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What are UN containers? (Part 2) The drop test.

May 30, 2012 at 11:19 PM

The containers are tested in the "as for shipment" condition, with four key tests for them to undergo:

the drop test;

the stacking test;

the leakproof test;

and the hydrostatic test.

Each of these four tests has specific guidelines set up to ensure that the packaging being tested will conform to the respective packing group requirement.

This testing is a thorough and comprehensive process. It can only be carried out by independent laboratories, who are legally authorised to issue a formal UN certification indicating the "worthiness" of the packaging for using with hazardous materials. To give you an idea of how comprehensive the testing is, the primary UN requirements document alone weighs 2 kilograms!


The Drop Test:

The drop test needs to be conducted to assess all packaging design types. For other than flat drops, the centre of gravity of the test packaging has to be vertically above the point of impact. Where there is more than one orientation  possible for any given drop test, the one that is most likely to result in a failure of the packaging is the one that needs to be used.

When testing single or composite packages that are constructed of stainless steel, nickel, or alloy, the drop test will have to be carried out using two samples, one sample used in each of the two drop orientations.

Plastic drums, plastic jerry cans, plastic boxes, composite packaging (plastic material), and combination packaging (with plastic inner packaging other than plastic bags) intended to contain solids or articles – the testing of these containers has to be actioned when the temperature of the test sample and its contents has hit -18C or below. To further complicate things, these test liquids have to remain in their liquid state, even using anti-freeze to ensure it.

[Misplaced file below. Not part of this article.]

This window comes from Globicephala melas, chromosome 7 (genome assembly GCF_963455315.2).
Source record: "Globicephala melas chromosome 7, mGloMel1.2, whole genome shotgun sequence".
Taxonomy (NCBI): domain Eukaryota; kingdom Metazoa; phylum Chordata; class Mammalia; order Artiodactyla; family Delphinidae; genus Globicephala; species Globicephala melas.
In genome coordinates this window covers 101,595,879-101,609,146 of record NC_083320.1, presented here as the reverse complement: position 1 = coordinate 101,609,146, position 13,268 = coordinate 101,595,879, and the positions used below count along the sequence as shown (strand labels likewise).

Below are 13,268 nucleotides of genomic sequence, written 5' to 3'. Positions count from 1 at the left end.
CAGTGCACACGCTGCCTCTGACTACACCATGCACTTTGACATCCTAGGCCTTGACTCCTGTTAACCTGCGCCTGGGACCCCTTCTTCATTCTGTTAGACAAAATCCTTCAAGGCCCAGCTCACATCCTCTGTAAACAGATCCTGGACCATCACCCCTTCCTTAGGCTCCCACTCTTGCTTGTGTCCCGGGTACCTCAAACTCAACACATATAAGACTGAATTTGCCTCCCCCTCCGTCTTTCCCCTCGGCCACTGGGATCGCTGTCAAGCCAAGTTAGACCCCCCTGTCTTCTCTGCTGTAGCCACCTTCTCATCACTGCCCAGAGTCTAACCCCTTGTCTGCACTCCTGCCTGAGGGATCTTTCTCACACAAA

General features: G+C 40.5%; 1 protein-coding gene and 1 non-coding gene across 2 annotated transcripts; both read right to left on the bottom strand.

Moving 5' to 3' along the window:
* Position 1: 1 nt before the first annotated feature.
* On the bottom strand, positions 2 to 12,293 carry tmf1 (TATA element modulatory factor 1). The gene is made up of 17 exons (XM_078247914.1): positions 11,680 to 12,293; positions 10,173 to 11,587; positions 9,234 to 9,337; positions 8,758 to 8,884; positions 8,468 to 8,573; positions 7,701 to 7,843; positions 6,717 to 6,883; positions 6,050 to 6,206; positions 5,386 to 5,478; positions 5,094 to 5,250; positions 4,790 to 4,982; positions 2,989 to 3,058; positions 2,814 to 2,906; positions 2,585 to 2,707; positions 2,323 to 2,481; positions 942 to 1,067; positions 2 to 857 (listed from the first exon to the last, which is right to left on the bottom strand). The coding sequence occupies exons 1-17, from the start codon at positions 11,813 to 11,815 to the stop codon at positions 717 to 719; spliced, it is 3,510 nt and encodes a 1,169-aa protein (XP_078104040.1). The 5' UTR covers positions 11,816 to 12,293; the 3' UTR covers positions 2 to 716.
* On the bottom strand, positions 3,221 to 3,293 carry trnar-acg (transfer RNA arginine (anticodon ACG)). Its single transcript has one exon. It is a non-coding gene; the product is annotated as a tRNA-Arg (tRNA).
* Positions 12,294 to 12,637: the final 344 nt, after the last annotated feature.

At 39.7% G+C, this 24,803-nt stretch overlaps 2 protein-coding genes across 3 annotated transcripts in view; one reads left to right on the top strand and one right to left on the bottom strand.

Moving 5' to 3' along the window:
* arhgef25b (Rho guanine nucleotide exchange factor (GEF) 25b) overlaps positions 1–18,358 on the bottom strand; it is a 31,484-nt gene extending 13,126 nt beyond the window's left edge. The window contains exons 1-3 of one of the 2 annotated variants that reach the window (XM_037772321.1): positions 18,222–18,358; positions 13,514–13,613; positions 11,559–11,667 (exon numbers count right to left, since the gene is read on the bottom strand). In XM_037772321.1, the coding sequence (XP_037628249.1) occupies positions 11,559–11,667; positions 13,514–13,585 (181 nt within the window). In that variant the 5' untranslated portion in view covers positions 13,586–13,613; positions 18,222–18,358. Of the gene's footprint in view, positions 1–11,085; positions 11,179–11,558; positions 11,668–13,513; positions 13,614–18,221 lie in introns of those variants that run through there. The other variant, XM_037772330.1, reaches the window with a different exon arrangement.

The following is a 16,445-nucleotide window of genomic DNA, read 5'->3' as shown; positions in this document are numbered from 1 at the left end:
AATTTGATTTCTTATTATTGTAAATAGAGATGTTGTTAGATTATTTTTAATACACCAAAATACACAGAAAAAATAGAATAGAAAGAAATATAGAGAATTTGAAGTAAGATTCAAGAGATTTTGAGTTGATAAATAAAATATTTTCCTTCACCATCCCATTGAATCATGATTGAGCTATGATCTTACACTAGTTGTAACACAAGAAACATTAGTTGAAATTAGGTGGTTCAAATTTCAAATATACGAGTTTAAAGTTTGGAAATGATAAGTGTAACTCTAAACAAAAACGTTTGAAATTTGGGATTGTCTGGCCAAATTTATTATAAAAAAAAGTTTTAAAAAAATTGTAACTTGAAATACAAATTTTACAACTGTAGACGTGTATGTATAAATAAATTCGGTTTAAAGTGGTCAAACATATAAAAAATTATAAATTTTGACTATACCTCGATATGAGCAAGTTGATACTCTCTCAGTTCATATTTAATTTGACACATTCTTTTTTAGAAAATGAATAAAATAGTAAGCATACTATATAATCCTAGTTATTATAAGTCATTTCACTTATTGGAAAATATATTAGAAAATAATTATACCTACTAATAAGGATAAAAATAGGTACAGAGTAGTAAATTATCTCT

The United Nations Committee has assigned all dangerous goods to one of the following three Packing Groups:

Packing Group I - High danger
Packing Group II - Medium danger
Packing Group III - Low danger

For solids and liquids, when the test is performed with hazardous materials that require transportation, or with non-hazardous materials that features the same physical characteristics, the drop height is determined by packing group, as follows:

Packing Group I - 1.8 metres
Packing Group II - 1.2 metres
Packing Group III - 0.8 metres

For liquids, if the test is carried out with water, where the carried materials will have a specific gravity of 1.2 or less, the drop height is calculated by packing group as follows:

Packing Group I - 1.8 metres
Packing Group II - 1.2 metres
Packing Group III - metres

Where the carried materials have a specific gravity that exceeds 1.2, the drop height needs to be determined based on the specific gravity of those materials:

Packing Group I - SG x 1.5 metres

Packing Group II - SG x 1.0 metres

Packing Group III - SG x 0.67 metres


We’ll cover the stacking test, the leakproof test,

and the hydrostatic test in our next post.

Category: Plastic container manufacturing

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